The Irishman (2019)
Director: Martin Scorsese
Screenplay: Steve Zallian based on the book by Charles Brandt
Stars: Robert De Niro, Al Pacino, Joe Pesci, Harvey Keitel, Ray Romano, Bobby Cannavale, Anna Paquin, and Jesse Plemons.
The Pitch: “Martin Scorsese wants to do a new gangster movie!”
Tagline: His story changed history.
The Overview: Beware of Spoilers…
On his deathbed in 2003, Frank “The Irishman” Sheeran, a former bodyguard and alleged mob hitman confessed to a killing that if true would resolve a mystery that has remained unsolved for decades. Sheeran’s confessions (of that murder and more) became the basis of I Heard You Paint Houses: The Inside Story of the Mobsters, the Teamsters & the Last Ride of Jimmy Hoffa by Frank “The Irishman” Sheeran and Charles Brandt. That book became the inspiration for The Irishman.
The Irishman re-teams Scorsese, De Niro, and Pesci, then adds Pacino for good measure. De Niro plays Sheeran who accidentally meets and becomes friends with mobster, Russell Bufalino (Pesci). As the years pass Sheeran works his way into Bufalono’s inner circle because of his willingness to take care of business. Sheeran’s choices take him down a road that leads inevitably to the loss of his family, friends and the betrayal of those he cares about.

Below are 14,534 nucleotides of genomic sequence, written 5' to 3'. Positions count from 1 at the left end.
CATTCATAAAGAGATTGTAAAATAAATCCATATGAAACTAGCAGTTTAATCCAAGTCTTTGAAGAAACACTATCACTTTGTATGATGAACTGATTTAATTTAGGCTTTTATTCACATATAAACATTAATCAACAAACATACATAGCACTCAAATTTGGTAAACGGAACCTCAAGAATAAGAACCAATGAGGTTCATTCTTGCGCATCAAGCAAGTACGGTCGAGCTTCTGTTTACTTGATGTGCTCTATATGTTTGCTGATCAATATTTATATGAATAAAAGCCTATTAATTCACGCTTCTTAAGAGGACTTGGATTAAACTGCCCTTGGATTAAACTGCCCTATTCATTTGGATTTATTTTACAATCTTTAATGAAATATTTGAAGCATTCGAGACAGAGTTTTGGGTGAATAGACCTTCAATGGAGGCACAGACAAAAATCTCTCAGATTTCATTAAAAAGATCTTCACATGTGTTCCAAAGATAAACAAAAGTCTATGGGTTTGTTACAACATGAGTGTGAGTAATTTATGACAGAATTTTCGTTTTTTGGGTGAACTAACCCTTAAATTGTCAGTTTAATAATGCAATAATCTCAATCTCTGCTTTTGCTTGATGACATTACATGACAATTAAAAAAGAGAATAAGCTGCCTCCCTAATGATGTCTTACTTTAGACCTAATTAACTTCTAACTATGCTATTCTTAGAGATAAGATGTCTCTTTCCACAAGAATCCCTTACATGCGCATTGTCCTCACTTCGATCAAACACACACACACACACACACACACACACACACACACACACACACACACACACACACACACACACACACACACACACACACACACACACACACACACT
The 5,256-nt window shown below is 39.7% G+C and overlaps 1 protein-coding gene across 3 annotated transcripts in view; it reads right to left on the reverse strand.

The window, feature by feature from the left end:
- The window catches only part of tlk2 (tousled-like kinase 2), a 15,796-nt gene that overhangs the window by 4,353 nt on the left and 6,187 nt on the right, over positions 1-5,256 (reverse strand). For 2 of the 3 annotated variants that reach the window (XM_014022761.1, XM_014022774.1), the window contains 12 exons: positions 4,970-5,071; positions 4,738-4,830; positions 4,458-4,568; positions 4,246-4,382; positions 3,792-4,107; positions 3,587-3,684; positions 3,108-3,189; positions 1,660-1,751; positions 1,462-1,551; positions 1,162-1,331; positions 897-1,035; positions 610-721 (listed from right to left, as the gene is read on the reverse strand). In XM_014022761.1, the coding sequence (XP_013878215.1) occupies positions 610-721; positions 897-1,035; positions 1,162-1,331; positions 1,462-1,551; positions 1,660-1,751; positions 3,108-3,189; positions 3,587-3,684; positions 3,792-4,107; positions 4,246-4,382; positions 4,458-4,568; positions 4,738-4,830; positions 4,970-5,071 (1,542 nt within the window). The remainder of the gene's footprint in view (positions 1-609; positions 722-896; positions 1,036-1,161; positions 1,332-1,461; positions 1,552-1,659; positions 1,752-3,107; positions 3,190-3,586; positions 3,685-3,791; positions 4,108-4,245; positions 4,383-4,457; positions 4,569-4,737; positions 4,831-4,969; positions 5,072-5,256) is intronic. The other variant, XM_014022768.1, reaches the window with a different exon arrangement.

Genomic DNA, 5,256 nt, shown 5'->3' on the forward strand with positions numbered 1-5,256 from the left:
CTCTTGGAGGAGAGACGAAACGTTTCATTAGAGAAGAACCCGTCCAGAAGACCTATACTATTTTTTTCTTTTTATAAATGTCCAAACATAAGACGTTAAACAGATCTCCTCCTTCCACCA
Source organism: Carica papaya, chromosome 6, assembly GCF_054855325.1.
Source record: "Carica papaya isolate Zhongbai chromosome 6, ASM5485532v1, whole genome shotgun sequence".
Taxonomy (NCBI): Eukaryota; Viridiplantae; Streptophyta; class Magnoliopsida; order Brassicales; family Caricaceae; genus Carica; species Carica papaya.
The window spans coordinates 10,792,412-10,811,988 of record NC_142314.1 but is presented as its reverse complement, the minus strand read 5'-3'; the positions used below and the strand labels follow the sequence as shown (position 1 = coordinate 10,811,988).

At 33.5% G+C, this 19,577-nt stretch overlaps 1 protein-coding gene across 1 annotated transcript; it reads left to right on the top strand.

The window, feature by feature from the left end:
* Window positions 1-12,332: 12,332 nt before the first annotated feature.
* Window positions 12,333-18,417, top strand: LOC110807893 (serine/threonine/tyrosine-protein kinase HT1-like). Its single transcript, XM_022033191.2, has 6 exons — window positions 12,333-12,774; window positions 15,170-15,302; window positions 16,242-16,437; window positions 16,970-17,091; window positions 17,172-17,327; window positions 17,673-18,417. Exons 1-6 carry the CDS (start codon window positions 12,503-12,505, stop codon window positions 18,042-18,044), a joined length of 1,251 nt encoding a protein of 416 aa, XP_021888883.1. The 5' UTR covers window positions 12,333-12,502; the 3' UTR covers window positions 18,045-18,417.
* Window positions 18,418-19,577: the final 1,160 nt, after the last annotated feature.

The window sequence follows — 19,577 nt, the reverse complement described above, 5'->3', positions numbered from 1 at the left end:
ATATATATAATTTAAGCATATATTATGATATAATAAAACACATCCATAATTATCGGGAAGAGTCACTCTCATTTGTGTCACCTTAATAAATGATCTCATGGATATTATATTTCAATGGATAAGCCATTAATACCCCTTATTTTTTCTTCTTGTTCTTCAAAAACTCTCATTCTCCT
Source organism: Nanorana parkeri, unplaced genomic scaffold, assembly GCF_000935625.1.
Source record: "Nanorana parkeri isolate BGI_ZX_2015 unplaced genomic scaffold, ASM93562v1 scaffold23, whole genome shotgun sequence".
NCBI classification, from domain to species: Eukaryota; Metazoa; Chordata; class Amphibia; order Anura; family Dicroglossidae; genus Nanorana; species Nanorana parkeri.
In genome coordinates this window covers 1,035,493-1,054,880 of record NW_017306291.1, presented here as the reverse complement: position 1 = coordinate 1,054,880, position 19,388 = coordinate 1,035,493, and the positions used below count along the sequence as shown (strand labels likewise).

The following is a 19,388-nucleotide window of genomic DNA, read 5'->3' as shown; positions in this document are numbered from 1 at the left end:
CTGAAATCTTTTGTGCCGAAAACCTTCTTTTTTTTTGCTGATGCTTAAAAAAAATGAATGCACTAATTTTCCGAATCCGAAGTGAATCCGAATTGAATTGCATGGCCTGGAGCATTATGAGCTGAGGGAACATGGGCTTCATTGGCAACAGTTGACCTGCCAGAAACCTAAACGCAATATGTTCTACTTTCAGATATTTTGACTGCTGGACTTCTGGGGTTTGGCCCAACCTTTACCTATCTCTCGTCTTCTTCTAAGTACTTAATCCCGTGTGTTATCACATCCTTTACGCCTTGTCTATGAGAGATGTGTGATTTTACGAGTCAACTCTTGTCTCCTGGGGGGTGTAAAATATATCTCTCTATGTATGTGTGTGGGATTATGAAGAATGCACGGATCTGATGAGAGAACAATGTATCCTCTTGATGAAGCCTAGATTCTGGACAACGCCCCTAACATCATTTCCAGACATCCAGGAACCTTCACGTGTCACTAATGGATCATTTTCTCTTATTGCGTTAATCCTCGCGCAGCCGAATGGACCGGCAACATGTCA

The Irishman is getting almost universal praise. It should. Scorsese is in top form and gets the best performances from De Niro and Pacino that we’ve seen in years. Pesci gives his best performance ever. Pesci deserves all of the awards he’ll receive for this role. I was worried that Pacino would be too over the top for his role as Hoffa, but he reined it in and pulled it off.
Now to the two nits, many are picking: 1) The de-aging CGI and 2) the length of The Irishman.
I’ll admit that at first the CGI is distracting. As the film went on it became less so. Scorsese has said that a lot of attention was paid in the de-aging scenes to make sure the main actors (all 70+) moved age appropriately for their scenes. (“Uh, Al, let’s do that again. Remember when you’re getting out of the chair in this scene, you’re 45.”) There were a couple of scenes where the faces look younger but the body movements don’t have the same snap as a younger man. Minor distractions in my opinion, but some folks are complaining big time so your mileage may vary.
The second nit some are picking is the length of The Irishman which clocks in at 3 hours and 29 minutes making it the longest movie Scorsese has directed, and reportedly the longest mainstream film released in decades. I thought the film moved at the right pace. I was never bored. I never checked my watch. It didn’t feel like a three hour plus movie. Again your mileage may vary.
I loved The Irishman.